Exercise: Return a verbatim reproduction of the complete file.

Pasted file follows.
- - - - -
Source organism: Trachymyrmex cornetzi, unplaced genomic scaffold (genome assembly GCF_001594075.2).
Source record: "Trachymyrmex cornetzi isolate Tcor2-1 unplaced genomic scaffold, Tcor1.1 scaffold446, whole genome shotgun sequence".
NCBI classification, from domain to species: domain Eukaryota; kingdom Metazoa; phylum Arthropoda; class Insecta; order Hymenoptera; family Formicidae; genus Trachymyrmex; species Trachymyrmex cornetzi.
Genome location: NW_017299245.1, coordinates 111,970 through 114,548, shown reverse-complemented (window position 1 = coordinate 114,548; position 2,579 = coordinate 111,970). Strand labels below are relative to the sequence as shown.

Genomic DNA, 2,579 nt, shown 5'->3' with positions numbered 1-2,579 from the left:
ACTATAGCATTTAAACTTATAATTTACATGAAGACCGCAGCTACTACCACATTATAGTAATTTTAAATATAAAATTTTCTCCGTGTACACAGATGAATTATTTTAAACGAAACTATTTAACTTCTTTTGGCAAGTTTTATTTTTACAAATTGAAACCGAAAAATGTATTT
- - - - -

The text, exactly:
Source organism: Trachymyrmex cornetzi, unplaced genomic scaffold (genome assembly GCF_001594075.2).
Source record: "Trachymyrmex cornetzi isolate Tcor2-1 unplaced genomic scaffold, Tcor1.1 scaffold446, whole genome shotgun sequence".
NCBI classification, from domain to species: domain Eukaryota; kingdom Metazoa; phylum Arthropoda; class Insecta; order Hymenoptera; family Formicidae; genus Trachymyrmex; species Trachymyrmex cornetzi.
Genome location: NW_017299245.1, coordinates 111,970 through 114,548, shown reverse-complemented (window position 1 = coordinate 114,548; position 2,579 = coordinate 111,970). Strand labels below are relative to the sequence as shown.

Genomic DNA, 2,579 nt, shown 5'->3' with positions numbered 1-2,579 from the left:
ACTATAGCATTTAAACTTATAATTTACATGAAGACCGCAGCTACTACCACATTATAGTAATTTTAAATATAAAATTTTCTCCGTGTACACAGATGAATTATTTTAAACGAAACTATTTAACTTCTTTTGGCAAGTTTTATTTTTACAAATTGAAACCGAAAAATGTATTT